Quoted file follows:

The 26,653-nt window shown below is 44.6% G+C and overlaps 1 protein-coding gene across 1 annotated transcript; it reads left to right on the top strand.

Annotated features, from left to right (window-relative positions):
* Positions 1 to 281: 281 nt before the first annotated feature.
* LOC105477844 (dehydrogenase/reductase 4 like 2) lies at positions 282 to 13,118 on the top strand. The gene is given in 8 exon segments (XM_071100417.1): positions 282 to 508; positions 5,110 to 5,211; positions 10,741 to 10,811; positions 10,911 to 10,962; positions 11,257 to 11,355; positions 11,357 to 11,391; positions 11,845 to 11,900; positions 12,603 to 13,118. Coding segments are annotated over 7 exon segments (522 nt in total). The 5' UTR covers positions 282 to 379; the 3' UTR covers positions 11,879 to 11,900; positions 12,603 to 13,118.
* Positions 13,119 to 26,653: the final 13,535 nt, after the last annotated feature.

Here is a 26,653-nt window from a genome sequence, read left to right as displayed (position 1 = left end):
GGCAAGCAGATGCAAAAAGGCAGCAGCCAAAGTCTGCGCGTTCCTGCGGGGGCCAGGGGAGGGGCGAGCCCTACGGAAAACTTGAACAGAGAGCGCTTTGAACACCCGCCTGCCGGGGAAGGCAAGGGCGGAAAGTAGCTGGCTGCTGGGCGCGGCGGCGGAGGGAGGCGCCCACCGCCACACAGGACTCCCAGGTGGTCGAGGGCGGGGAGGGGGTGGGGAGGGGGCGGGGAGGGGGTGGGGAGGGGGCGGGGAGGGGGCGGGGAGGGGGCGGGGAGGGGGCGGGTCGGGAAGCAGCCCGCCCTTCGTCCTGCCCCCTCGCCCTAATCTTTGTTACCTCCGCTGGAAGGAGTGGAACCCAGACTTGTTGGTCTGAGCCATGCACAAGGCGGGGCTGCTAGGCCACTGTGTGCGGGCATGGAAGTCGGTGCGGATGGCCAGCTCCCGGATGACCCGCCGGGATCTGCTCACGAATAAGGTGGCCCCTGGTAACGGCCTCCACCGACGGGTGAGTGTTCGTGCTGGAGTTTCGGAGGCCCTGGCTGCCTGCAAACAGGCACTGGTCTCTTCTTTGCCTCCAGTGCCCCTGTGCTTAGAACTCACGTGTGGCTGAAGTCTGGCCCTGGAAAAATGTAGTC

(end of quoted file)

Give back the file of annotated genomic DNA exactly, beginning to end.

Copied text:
The 26,653-nt window shown below is 44.6% G+C and overlaps 1 protein-coding gene across 1 annotated transcript; it reads left to right on the top strand.

Annotated features, from left to right (window-relative positions):
* Positions 1 to 281: 281 nt before the first annotated feature.
* LOC105477844 (dehydrogenase/reductase 4 like 2) lies at positions 282 to 13,118 on the top strand. The gene is given in 8 exon segments (XM_071100417.1): positions 282 to 508; positions 5,110 to 5,211; positions 10,741 to 10,811; positions 10,911 to 10,962; positions 11,257 to 11,355; positions 11,357 to 11,391; positions 11,845 to 11,900; positions 12,603 to 13,118. Coding segments are annotated over 7 exon segments (522 nt in total). The 5' UTR covers positions 282 to 379; the 3' UTR covers positions 11,879 to 11,900; positions 12,603 to 13,118.
* Positions 13,119 to 26,653: the final 13,535 nt, after the last annotated feature.

Here is a 26,653-nt window from a genome sequence, read left to right as displayed (position 1 = left end):
GGCAAGCAGATGCAAAAAGGCAGCAGCCAAAGTCTGCGCGTTCCTGCGGGGGCCAGGGGAGGGGCGAGCCCTACGGAAAACTTGAACAGAGAGCGCTTTGAACACCCGCCTGCCGGGGAAGGCAAGGGCGGAAAGTAGCTGGCTGCTGGGCGCGGCGGCGGAGGGAGGCGCCCACCGCCACACAGGACTCCCAGGTGGTCGAGGGCGGGGAGGGGGTGGGGAGGGGGCGGGGAGGGGGTGGGGAGGGGGCGGGGAGGGGGCGGGGAGGGGGCGGGGAGGGGGCGGGTCGGGAAGCAGCCCGCCCTTCGTCCTGCCCCCTCGCCCTAATCTTTGTTACCTCCGCTGGAAGGAGTGGAACCCAGACTTGTTGGTCTGAGCCATGCACAAGGCGGGGCTGCTAGGCCACTGTGTGCGGGCATGGAAGTCGGTGCGGATGGCCAGCTCCCGGATGACCCGCCGGGATCTGCTCACGAATAAGGTGGCCCCTGGTAACGGCCTCCACCGACGGGTGAGTGTTCGTGCTGGAGTTTCGGAGGCCCTGGCTGCCTGCAAACAGGCACTGGTCTCTTCTTTGCCTCCAGTGCCCCTGTGCTTAGAACTCACGTGTGGCTGAAGTCTGGCCCTGGAAAAATGTAGTC